This week, I joined at least 2,000 workers, who descended upon Oakland’s City Hall to stand in solidarity with workers’ rights/labor struggles in Wisconsin and Ohio. Yesterday was also the anniversary of the assassination of our beloved, Dr. Martin Luther King Jr. King was in Memphis to support striking African American sanitation workers. The night before he was shot, in his famous “I’ve Been to the Mountaintop” speech, King explained that the issue that brought him there was, “the refusal of Memphis to be fair and honest with its dealings with its public workers.” The next day he was murdered on the balcony of the Lorraine Hotel, on April 4, 1968.
The anniversary of King’s assassination could not have been a more fitting day to stand as ONE nation, “Redeeming the Dream.” The Oakland rally was one of many gatherings of workers. Across the US, people rallied for labor rights and the rights of the poor in America and abroad. In Oakland, public school teachers shut down the downtown Wells Fargo Bank to protest its foreclosure policies. ILWU 10 shut down all ports in San Francisco and Oakland. These actions reflect the intersectionality of poor people’s issues and our collective understanding that we must protect and ensure our ability to provide for all people.
Why the Labor fight continues to be in the forefront of our struggle in America? One could argue that Labor Rights was the premier issue for the first Africans brought to America as slaves. From being deemed as free labor for 400 years to A. Philip Randolph founding Brotherhood of Sleeping Car Porters, the first union led by African descendants, in 1935. Our economy was constructed on the predilection that the best labor is free labor and labor should be cheap at the cost of the worker, not the employer. Historically, enacting this strategy necessitated division along the lines of race and class. Today, workers’ rights cannot be repudiated as a merely a racial dilemma. 2 out of 10 African American men are providing free labor in prisons. Immigrants are denied rights as workers. Jobs are outsourced. Detroit families are forced to uproot in search of employment. And the meager amount of jobs available in the US barely allows parents to provide adequate food, shelter, and health care. 40 years ago, Dr. King understood that labor issues were not only crucial in African descendants’ ability to advance in America. He advocated that the treatment of workers was a decisive issue for America’s citizens and corporations, King challenged us to transcend forced social constructs, in order to successfully achieve economic equality. This was King’s final call to action; he was murdered the next day, in Memphis. How fitting that we gathered yesterday to honor his spirit and press on in the fight for equality for all working people?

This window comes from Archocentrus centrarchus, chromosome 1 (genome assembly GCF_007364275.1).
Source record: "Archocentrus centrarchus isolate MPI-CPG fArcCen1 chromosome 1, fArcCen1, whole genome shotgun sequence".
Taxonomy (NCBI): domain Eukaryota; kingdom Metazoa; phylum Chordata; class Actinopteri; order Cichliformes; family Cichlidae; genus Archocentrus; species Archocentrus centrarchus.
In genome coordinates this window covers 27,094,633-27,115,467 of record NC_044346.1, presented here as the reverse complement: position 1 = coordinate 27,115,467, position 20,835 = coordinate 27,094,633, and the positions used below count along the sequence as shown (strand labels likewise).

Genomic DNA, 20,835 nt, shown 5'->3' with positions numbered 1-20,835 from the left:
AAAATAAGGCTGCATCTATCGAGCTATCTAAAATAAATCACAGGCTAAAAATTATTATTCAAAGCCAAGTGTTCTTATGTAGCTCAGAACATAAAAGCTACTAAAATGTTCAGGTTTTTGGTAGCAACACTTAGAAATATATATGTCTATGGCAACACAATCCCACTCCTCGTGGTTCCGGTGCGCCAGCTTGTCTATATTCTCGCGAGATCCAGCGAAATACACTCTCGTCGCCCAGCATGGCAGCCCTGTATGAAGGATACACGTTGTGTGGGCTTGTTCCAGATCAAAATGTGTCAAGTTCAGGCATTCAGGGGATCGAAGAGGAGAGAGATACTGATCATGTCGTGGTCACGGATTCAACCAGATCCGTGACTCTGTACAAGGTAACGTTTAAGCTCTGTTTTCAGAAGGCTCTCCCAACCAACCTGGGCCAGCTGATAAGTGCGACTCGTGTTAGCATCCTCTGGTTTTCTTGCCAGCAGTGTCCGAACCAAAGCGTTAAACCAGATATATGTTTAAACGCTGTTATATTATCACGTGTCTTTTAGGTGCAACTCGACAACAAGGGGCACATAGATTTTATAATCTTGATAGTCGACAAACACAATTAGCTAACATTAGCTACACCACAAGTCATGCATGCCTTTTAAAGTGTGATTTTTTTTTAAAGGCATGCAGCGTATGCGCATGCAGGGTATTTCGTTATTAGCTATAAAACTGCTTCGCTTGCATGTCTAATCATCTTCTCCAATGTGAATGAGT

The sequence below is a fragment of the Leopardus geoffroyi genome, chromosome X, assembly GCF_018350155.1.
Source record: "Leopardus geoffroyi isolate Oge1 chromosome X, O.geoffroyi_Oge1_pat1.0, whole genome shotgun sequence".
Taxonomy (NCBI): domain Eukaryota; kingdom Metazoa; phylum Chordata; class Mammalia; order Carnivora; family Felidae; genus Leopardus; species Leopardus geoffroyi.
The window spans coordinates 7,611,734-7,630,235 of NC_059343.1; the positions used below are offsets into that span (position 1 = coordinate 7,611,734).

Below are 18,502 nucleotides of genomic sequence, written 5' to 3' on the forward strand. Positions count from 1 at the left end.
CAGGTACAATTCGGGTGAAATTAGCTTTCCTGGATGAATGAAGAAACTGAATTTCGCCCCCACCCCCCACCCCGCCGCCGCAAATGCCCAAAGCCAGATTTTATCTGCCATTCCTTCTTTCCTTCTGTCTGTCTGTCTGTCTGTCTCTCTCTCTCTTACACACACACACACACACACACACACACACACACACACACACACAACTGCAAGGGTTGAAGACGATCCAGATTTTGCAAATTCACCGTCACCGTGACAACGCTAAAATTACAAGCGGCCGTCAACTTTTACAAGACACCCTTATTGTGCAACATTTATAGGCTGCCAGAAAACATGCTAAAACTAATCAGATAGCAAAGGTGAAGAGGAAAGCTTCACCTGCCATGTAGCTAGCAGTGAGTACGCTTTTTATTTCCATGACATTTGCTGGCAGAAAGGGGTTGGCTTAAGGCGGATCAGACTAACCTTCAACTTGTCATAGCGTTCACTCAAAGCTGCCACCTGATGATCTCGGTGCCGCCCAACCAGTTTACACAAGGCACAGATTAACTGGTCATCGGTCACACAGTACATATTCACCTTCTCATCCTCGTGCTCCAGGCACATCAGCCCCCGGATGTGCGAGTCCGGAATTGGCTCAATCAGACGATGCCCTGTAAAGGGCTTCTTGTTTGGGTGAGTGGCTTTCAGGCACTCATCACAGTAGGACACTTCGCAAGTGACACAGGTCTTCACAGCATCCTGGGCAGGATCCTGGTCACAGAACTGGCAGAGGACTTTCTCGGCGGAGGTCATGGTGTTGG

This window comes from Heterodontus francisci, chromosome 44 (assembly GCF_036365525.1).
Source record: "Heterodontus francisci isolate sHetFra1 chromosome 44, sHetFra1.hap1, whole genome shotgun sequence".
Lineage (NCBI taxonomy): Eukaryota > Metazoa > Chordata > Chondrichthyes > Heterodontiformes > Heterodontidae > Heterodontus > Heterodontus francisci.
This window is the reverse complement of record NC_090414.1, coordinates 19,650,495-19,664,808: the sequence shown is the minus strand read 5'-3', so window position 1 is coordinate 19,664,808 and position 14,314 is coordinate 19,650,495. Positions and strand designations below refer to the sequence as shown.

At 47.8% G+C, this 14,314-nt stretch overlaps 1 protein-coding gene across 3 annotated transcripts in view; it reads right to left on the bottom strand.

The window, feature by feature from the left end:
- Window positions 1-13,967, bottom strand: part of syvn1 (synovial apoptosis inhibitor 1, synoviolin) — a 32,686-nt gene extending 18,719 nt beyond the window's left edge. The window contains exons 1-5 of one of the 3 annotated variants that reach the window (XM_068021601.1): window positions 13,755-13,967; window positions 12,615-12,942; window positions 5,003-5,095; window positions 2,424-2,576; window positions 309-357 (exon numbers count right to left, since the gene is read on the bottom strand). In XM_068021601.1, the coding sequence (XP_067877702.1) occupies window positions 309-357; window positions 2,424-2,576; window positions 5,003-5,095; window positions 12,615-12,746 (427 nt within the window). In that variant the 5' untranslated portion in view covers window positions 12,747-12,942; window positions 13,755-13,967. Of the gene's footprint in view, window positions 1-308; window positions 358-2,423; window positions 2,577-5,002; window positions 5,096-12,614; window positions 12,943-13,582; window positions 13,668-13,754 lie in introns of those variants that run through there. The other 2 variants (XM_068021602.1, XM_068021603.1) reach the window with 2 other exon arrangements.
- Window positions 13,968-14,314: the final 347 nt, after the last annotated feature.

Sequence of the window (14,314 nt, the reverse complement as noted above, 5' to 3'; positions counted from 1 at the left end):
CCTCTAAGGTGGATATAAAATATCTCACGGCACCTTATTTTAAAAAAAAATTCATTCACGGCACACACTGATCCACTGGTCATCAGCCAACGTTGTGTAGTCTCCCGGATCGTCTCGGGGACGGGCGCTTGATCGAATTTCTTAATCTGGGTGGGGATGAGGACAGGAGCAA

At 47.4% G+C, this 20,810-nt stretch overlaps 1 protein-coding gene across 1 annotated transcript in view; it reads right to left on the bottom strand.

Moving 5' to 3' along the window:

I can close my eyes and hear the crowd chanting, “Redeem the Dream! We are one! I am Wisconsin! I am Tahir! I AM OAKLAND!” As I reflect on this simple act of unity, I am moved to tears of appreciation and sadness. These tears are for all the ancestors, like King, who gave their life for the struggle and for all the unacknowledged living legends fighting every day. I am inspired by the resiliency of all the mothers and fathers fighting to provide for their families and for the security of the next generations.
I am immediately grounded and aware of my personal duty to be at service to the movement, and so appreciative that I can achieve this by practicing stewardship at TIDES.
If you have a moment, take a minute or two to reflect on why you came to TIDES, the people who have inspired you, and the people who’ve paved the way for you to do this incredible and essential work. Know that we are a part of the collective vision. We are the dream and we continue Dr. King’s legacy through our work at TIDES.